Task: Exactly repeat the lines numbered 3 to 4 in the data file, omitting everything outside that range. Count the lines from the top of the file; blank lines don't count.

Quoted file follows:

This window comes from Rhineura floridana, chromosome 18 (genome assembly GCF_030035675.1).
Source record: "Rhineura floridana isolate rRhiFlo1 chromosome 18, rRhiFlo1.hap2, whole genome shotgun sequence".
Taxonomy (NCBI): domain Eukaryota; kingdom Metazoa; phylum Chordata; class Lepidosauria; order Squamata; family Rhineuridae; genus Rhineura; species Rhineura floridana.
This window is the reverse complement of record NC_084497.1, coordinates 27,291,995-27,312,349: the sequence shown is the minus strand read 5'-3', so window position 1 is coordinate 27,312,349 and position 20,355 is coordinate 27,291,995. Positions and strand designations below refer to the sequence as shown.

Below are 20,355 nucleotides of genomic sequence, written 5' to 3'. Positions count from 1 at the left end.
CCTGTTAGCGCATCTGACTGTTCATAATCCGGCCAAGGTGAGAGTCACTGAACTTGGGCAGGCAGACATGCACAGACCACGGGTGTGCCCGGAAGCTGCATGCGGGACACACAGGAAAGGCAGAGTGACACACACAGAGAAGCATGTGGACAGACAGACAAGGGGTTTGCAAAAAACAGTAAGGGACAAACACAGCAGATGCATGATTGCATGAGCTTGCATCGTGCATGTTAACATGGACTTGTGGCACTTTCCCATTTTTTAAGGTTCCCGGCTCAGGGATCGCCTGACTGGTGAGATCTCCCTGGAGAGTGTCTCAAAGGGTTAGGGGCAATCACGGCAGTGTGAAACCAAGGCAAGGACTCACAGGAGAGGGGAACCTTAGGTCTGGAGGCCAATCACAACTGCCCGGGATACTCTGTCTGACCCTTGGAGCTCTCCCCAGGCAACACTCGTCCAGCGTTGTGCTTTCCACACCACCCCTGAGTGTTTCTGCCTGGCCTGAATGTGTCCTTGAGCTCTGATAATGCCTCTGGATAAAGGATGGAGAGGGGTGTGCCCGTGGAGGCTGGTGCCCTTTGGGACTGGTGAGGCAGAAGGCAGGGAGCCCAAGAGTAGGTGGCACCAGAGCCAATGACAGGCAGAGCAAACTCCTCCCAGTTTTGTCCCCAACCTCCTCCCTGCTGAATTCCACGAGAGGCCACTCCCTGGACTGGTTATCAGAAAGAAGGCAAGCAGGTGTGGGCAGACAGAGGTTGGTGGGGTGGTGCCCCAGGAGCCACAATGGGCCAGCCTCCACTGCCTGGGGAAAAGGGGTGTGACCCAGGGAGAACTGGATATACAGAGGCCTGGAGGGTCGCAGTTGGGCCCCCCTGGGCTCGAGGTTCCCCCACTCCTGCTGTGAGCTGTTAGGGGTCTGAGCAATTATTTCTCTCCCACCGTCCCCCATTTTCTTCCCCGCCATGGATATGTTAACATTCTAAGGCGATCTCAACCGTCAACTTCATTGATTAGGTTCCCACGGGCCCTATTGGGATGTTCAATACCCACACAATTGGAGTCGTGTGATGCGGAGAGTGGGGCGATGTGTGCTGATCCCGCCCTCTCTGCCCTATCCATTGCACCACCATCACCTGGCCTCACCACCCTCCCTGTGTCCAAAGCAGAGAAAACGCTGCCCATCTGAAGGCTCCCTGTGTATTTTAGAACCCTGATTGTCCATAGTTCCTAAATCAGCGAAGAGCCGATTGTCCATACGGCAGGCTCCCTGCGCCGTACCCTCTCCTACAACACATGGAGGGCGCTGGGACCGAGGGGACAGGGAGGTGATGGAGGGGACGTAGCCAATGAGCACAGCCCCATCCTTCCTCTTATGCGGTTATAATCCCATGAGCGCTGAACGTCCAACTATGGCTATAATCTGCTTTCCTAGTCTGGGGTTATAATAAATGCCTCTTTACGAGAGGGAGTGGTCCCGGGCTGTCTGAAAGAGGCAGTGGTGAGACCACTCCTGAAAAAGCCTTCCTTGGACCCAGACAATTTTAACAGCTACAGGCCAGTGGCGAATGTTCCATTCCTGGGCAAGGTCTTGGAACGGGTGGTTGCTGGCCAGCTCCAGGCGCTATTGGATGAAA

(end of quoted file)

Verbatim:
Taxonomy (NCBI): domain Eukaryota; kingdom Metazoa; phylum Chordata; class Lepidosauria; order Squamata; family Rhineuridae; genus Rhineura; species Rhineura floridana.
This window is the reverse complement of record NC_084497.1, coordinates 27,291,995-27,312,349: the sequence shown is the minus strand read 5'-3', so window position 1 is coordinate 27,312,349 and position 20,355 is coordinate 27,291,995. Positions and strand designations below refer to the sequence as shown.